So, I'm a doula. I know. It's weird. I'm, like, supposed to be a teacher. And a fiber artist. And a mom. And a wife. But I'm a doula. Post Partum Doula. Even my spell checker doesn't recognize the word doula. It underlines it in red, like the word isn't supposed to be in my vocabulary either. I don't like the word. Or its connotations. I think so many people think we're all hippy dippy lovey dovey crunchy munchy people. And well, I'm not.
I've worked with the same wonderful, funderful family since Sept. 28, 2009. Their story is sweet. Julie was pregnant with her first child late in her child rearing life. I think she was 39. She carried the baby beautifully. And on a cold fall night she started to labor. They packed up their powerfully big Newfoundland into their powerfully small silver Honda Civic hatchback and headed South to a smaller hospital, rather than going North to our big Burlington Trauma Center hospital. She delivered Phoebe later that night. Phoebe was not alive. I often try to picture how this tiny woman, who carries her heart on her sleeve, could have managed to survive that night. And then I see, too, her toweringly tall husband curled up with her on a hospital bed made for one. And I've heard that the doctor who delivered little tiny Phoebe into the world let them sneak in their powerfully big Newfoundland doggie Uma into the sanitary maternity room, so they could all spend the night together huddled up against the harsh realities of the morning.
And then on came the surge to mother and father. And then off to Guatemala to find a son. And then here comes Hector with his high energy and jet black hair, and maybe a case of ADHD on the side.
And then comes the urge to mother and father again. And Ebbe, born from the same loving space in which Phoebe was never forgotten, came into this world with blond Scandinavian heritage running thick through his blood. And those Scandinavians are known for their willpower and stubbornness. And lots of kisses too.
And then comes the urge to push. A surprise. Mother and father had given all their baby things away and had gained the chance at the possibility of potentially maybe seeing their lives before kids show up at the door. But no, not yet. Because Baby Astrid, with hair like a hedgehog, came knocking instead and now sleep and the art studio and the paintbrush will have to wait five more years.
And I come in and walk that baby around the house, looking at family photos, and all of Julie's amazing artwork, making my own treads through the carpet, hoping that the gas bubble in Astrid's belly will fly out one of her orifices, so that she will sleep soundly, so that the family can enjoy a dinner, that I made with my own two hands, so that they can nourish their bodies and souls, so they can make it through another sleepless night, without biting each other's heads off. And then I do the laundry and the dishes. And then I leave.
I have been with this family for 6 months. And it has been a pleasure. And I will keep their stories in my heart. But now I must move on.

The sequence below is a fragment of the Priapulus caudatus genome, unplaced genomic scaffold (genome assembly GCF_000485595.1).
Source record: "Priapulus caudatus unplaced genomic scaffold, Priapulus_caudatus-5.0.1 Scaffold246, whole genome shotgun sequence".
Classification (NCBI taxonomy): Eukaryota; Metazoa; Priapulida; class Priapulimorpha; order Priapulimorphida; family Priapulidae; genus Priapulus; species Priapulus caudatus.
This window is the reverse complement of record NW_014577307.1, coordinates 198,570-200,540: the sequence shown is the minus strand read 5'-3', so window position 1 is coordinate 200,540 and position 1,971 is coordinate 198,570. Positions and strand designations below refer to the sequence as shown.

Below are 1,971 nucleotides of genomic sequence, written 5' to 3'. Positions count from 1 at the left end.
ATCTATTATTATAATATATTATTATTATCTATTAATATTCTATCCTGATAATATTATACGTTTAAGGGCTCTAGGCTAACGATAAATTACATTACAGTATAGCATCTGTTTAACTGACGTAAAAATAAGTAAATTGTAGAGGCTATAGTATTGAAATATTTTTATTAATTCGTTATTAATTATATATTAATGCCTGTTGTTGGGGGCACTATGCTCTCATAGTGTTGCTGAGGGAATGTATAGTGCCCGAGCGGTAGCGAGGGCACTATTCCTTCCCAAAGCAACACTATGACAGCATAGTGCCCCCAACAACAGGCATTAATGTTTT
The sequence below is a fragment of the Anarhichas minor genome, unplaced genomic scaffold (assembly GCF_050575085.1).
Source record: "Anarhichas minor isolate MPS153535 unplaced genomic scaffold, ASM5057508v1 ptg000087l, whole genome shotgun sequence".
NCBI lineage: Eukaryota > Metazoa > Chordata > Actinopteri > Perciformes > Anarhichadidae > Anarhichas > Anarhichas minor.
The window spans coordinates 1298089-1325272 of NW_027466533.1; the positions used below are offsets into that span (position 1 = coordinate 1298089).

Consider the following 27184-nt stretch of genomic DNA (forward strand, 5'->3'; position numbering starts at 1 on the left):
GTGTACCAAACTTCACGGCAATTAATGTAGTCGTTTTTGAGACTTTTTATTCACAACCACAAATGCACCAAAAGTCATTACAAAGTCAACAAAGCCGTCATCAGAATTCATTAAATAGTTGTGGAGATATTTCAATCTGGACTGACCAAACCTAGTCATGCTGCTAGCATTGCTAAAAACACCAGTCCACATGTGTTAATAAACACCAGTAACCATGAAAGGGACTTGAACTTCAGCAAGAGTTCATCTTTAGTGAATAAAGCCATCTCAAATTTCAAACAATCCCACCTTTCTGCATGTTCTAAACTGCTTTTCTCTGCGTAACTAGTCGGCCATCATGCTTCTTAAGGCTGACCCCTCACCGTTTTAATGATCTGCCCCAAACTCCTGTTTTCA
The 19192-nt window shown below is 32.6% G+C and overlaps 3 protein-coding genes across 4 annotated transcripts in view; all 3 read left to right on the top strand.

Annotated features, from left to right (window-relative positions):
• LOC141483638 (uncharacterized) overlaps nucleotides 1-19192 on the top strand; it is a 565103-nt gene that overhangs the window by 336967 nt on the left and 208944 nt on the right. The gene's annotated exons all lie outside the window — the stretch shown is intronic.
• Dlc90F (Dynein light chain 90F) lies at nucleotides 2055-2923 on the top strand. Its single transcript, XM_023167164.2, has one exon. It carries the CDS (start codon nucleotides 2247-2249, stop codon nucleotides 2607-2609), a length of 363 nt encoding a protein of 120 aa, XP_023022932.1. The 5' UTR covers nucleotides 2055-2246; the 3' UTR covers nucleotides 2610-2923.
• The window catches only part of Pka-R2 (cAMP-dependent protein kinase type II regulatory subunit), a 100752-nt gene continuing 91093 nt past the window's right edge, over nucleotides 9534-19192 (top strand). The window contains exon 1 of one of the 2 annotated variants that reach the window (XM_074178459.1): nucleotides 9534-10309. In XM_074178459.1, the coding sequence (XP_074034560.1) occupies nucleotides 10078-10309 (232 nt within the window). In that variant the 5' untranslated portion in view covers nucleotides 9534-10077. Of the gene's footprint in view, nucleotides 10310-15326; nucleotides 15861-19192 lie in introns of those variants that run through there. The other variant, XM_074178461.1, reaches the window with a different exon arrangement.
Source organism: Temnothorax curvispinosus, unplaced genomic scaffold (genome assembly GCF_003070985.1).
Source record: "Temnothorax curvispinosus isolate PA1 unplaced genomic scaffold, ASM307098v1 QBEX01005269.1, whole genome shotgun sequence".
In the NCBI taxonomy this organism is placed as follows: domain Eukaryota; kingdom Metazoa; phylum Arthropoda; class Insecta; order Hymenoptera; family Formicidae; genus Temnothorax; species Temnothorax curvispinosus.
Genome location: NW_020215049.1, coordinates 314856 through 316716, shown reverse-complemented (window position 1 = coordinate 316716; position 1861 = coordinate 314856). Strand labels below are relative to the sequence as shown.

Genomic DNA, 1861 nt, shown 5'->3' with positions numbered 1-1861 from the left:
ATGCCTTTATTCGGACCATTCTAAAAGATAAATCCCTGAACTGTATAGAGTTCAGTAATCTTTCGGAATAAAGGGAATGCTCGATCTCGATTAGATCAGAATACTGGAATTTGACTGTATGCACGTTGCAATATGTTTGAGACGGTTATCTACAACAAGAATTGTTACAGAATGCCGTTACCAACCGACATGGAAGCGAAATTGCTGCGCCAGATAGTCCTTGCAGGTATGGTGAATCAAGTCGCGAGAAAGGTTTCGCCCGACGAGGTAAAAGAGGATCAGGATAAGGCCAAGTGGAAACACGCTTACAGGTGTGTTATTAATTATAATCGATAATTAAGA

Yesterday, I started with a new family. They have a sweet story themselves. One slightly similar to mine own (sorry, this is how Ebbe talks...mine car, mine mittens, mine life, mine story...see I'm bringing them with me). Josie and David have a two year old boy....just turned two last Sunday. Just entering the third year of his life; I mean, just walking through the door. And they, too, have the urge to mother and father again. So here comes a girl. And, oh the tears and the joy. And then comes the urge to push. A surprise. Here comes another girl. And, oh the tears and the joy and the...fears.
Twin girls. Identical. A surprise.
I'm already carrying their story with me everywhere I go. Can you imagine not knowing? Not planning? Not seeing until they were there in your arms!
I'm dishes. I'm laundry. I'm swaddling. I'm remembering that time in my life. And all the cuddling and feeding and diaper changing and resting and running around with Claire- it all came back to me last night when I got home from my first day on the job. And all I could do was go to bed.
But I woke up this morning remembering Katy Webster. She used to run a business called the Chef Next Door and it was her who I hired to bring me meals. I peeled back the stickers she used to label all her plastic containers with and I reattached them to my three-ringed binder of recipes. I didn't ever want to forget her love. Braised Chicken Thighs, Salisbury Steak, Shepherd's Pie... I still dream about all this nourishment. Sometimes I wake up in her lasagna. Her food was spectacular, and maybe I'm exaggerating here but it's because it's what my soul needed most.
I know I'm more than just a meal to these families. Well, at least I hope, when some time has passed, that they don't dream of swimming in my meatballs. I know for sure my new family won't because they're vegetarians. The hippy dippy lovey dovey crunchy munchy kind.